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Music History on Every Corner

When it comes to music, Tennessee is legendary for the foot-tapping, soul-saving kind – blues, bluegrass, country, rock and roll, and everything in between. In Memphis, pay homage to the King at Elvis Presley’s Graceland, or duck into a blues bar on Beale Street. Catch live music at Nashville’s Ryman Auditorium and get a little bit country at the Grand Ole Opry. Visit Bristol, the Birthplace of Country Music, where the Carter Family and Jimmie Rodgers found their fame, and check out the schoolhouse-turned-museum honoring Tennessee native Tina Turner in Brownsville.


The Great Outdoors of Tennessee

Discover Appalachian mountain culture, witness the breathtaking beauty of autumn leaves or explore endless hiking trails and peaceful waterfalls. These are all reasons why Great Smoky Mountains National Park is the USA’s most-visited national park. Beyond this famed park, outdoor thrill-seekers can raft the Ocoee River in Cleveland, zip-line through treetops in Gatlinburg or explore one of the 57 state parks. Don’t miss a chance to take a riverboat cruise on the mighty Mississippi in Memphis.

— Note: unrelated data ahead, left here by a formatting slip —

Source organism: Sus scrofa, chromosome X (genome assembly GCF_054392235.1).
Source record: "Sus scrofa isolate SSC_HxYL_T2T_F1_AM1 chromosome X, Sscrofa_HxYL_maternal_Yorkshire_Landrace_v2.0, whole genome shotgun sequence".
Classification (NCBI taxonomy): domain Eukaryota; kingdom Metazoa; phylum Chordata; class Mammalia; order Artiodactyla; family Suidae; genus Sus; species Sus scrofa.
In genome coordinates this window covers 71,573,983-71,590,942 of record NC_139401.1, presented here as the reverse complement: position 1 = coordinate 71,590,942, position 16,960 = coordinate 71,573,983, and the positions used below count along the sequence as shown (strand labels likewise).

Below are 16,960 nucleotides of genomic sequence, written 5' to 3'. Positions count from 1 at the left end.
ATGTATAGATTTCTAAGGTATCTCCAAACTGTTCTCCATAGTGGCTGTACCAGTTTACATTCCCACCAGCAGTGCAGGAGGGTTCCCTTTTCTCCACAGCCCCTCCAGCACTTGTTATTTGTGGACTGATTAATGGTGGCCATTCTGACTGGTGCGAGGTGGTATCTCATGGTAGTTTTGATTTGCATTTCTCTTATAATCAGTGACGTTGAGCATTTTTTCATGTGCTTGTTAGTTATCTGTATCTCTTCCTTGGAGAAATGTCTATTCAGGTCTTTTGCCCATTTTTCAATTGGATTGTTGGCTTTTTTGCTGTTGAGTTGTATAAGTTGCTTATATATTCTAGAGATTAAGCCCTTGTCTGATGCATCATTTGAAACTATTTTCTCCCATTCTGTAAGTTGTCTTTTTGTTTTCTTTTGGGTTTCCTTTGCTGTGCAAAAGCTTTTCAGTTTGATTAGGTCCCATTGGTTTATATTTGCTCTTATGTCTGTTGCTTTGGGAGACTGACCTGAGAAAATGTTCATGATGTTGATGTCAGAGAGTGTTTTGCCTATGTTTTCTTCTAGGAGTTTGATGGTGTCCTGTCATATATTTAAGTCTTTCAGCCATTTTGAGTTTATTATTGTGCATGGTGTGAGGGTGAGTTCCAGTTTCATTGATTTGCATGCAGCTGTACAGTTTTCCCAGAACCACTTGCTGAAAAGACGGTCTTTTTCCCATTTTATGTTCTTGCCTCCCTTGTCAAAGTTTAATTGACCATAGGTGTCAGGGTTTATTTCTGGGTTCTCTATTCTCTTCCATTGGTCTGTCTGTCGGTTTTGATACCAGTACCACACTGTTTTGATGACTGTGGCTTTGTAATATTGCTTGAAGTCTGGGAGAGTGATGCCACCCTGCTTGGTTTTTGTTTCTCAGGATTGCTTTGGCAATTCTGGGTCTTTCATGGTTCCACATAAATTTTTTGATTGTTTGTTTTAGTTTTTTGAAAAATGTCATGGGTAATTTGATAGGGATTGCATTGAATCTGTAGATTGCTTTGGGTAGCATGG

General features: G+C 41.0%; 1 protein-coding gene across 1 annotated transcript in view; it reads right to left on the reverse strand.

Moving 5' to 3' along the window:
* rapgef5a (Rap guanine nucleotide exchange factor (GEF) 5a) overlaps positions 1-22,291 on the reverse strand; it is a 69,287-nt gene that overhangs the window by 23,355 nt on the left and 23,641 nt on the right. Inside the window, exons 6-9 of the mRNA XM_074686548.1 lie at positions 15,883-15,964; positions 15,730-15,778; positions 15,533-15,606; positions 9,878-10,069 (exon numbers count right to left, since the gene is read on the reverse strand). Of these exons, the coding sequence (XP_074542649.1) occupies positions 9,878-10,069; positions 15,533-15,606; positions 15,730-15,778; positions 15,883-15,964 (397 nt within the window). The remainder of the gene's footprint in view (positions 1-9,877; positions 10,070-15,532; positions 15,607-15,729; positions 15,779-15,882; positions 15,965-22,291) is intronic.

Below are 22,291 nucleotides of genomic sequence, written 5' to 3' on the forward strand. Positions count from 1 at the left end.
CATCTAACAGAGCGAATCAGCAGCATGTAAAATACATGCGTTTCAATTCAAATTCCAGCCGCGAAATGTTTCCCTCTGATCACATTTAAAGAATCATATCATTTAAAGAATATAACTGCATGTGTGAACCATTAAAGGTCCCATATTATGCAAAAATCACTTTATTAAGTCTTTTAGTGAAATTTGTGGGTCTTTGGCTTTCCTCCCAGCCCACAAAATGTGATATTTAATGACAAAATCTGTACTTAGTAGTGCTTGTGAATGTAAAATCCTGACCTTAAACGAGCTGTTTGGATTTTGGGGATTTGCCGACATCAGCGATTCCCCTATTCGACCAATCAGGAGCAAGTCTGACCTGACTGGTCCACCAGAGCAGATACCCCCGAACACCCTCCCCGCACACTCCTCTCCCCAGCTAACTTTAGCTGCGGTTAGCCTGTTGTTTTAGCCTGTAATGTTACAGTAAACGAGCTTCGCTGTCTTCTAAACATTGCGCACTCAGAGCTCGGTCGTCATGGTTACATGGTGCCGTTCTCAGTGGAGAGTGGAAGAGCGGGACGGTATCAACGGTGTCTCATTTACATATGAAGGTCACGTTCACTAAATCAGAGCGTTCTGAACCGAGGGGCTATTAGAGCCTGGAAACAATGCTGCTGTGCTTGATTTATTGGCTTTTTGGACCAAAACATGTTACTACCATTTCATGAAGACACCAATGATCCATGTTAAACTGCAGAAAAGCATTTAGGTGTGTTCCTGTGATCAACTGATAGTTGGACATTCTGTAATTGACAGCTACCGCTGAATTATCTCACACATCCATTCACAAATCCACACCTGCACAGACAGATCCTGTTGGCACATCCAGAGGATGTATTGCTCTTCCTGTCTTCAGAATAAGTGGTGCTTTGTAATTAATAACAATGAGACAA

Southern Cuisine and Beyond

Satisfy your appetite with the made-in-Tennessee flavors of slow-cooked Memphis barbecue and Nashville hot chicken, then wash it all down with oak barrel-aged whiskey at Jack Daniel’s in Lynchburg. Food festivals are plentiful, celebrating everything from cornbread and biscuits to the marshmallow-y goodness of the RC MoonPie Festival in Bell Buckle. Of course, there’s barbecue galore to sample, especially at Lynchburg's Jack Daniel's World Championship Invitational Barbecue, recognized as the largest of its kind in the world. Cold beers are on tap at dozens of craft breweries in Knoxville, Memphis and Nashville, or go for the hard stuff at one of 30 distilleries along the Tennessee Whiskey Trail.